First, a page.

This is the tale of an English village beset by Plague in 1665-1666. The protagonist of the story is a young widow, Anna. Anna’s husband was an Iron miner, and died in a mining accident, leaving her to support and care for her two young children. In addition to working as a servant at the rectory, she takes in a border to supplement her income.
Her border is a tailor, and they get along very well. He enjoys her children, and brings laughter back into the home. There is the start of a romance, and it looks as though Anna and the tailor might consider getting married. All is well, until the tailor receives a bolt of cloth from London, which is infested with the Plague. He quickly falls ill, and on his deathbed, begs Anna to burn all of his wares, as he has seen the effects of Plague and how quickly it can spread. Unfortunately, the townspeople who had placed orders with the tailor, and who had already put down deposits on garments, refuse her advice to burn the fabric, and they take it into their homes. Thus the disease is loosed into the community, and many people suffer because of it.
Anna continues her work in the rectory, and the nature of her work changes dramatically. From cleaning and cooking for the rector and his young wife, Elinor, to comforting the ill and working to find a cure through herbs and medicines, and eventually even midwifery, she and Elinor become close friends. Elinor teaches Anna to read, and tells her her deepest secrets.
The story is written with an attention to detail that is very moving. The descriptions of the English countryside make you long to vacation there, while the descriptions of those suffering from Plague are disturbing and somewhat gross (but not in a gratuitous, disgusting way). The effects that the disease has on the village is profound. Not only do they lose 2/3 of their population to the Plague, along with the skills and knowledge that those people had provided to the community, but fear, superstition, and greed play their parts as well.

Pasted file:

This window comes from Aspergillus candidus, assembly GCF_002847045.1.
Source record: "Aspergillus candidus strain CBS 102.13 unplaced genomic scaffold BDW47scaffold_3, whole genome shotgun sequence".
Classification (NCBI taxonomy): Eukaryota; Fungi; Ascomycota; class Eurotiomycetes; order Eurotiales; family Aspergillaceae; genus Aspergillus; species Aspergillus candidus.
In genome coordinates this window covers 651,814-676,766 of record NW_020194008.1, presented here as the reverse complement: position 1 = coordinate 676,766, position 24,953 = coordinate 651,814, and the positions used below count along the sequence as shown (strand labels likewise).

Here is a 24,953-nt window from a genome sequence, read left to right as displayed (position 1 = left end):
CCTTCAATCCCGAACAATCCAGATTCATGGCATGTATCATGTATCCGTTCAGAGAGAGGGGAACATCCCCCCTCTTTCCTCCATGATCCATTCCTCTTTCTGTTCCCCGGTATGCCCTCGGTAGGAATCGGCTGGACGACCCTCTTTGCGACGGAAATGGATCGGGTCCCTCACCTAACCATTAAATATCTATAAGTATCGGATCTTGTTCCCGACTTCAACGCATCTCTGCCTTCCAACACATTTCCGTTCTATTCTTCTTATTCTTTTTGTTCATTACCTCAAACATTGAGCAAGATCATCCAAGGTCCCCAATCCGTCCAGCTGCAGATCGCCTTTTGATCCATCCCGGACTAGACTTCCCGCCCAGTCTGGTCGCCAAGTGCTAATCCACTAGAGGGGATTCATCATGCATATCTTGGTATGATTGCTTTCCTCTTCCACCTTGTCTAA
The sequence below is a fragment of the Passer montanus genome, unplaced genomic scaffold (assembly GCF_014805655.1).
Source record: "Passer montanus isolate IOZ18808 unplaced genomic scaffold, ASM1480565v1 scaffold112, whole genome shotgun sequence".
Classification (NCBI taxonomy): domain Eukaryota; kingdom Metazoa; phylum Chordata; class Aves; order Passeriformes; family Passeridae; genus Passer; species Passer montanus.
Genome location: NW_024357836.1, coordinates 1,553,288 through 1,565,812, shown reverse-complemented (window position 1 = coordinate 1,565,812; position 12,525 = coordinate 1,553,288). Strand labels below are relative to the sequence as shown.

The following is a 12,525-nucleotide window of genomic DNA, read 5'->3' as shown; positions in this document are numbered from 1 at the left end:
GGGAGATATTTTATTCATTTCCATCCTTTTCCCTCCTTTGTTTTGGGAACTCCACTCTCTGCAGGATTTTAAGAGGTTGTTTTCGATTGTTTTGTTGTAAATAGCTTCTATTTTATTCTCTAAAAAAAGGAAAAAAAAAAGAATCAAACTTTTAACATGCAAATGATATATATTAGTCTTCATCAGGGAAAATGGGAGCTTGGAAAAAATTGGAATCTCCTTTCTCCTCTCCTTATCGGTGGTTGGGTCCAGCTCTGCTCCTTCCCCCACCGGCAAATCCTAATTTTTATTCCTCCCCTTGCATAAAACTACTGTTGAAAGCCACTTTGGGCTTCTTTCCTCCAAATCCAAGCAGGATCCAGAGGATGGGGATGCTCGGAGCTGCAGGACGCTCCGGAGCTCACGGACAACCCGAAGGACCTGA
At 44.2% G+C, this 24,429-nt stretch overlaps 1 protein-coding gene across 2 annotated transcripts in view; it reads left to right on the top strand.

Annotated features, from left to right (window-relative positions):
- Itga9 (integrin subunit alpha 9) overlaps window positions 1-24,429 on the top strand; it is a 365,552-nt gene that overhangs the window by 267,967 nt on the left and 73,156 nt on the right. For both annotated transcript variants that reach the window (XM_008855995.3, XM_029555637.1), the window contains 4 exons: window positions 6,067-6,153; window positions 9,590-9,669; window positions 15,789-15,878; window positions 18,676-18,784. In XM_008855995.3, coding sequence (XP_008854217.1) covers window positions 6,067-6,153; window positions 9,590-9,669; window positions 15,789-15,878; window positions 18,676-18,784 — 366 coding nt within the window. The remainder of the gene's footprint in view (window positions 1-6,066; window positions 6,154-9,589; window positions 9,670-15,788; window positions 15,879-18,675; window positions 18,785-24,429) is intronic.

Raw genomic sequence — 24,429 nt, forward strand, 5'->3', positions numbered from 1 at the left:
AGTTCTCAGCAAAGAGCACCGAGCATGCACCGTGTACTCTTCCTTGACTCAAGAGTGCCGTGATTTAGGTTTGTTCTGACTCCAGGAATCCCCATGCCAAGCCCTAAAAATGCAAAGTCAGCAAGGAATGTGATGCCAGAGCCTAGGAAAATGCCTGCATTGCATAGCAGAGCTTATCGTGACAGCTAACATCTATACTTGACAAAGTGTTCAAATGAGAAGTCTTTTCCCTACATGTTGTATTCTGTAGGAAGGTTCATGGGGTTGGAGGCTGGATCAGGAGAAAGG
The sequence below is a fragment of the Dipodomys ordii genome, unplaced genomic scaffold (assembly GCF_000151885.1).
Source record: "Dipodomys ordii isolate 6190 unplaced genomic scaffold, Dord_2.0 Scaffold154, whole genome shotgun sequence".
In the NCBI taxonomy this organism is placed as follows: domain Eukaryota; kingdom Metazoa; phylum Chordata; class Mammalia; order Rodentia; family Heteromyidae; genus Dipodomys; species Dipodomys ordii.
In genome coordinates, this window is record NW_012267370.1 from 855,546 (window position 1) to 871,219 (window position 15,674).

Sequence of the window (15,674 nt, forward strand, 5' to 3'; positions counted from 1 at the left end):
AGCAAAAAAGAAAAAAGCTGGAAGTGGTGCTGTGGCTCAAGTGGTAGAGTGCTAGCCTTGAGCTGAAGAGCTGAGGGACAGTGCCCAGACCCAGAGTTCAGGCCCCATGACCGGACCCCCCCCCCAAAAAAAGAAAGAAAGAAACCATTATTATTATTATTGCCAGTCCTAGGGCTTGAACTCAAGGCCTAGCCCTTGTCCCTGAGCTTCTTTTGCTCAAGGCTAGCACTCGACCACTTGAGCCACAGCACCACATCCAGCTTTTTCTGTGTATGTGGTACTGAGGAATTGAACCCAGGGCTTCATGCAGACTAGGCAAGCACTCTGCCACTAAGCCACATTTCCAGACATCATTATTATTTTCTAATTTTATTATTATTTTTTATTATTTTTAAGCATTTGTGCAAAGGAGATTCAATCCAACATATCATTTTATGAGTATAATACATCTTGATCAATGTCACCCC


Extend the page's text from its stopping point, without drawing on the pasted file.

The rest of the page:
It was an intriguing book, and one that I would highly recommend. Not, perhaps, if you’re currently suffering from ‘flu, however. I liked it well enough that when we went to the bookstore yesterday, I purchased March, which is another book by the same author. For those of you who enjoyed Little Women, March is the tale of Mr. March, the absent father in Little Women, and his experiences while off in the Civil War. I’m looking forward to reading it, but not yet…next on my list is the last book in the challenge, Julie and Julia, which was given to me by some dear friends last Christmas. I saved it for last in this challenge, because I thought I might need cheering up after some of the heavier topics I visited…including adultery, cancer and personal freedom over one’s own body, and homesteading in the 1800s.
(If you’re wondering why this post is so dang late in the day, I wrote it up, and tried the Google Toolbar spellcheck, and somehow lost my first post! ARGH! So I stopped, took a shower, did some work, went to the neighbors house to check on her cats while she’s out of town, ate breakfast, and only now am getting back to a second try. Whew.)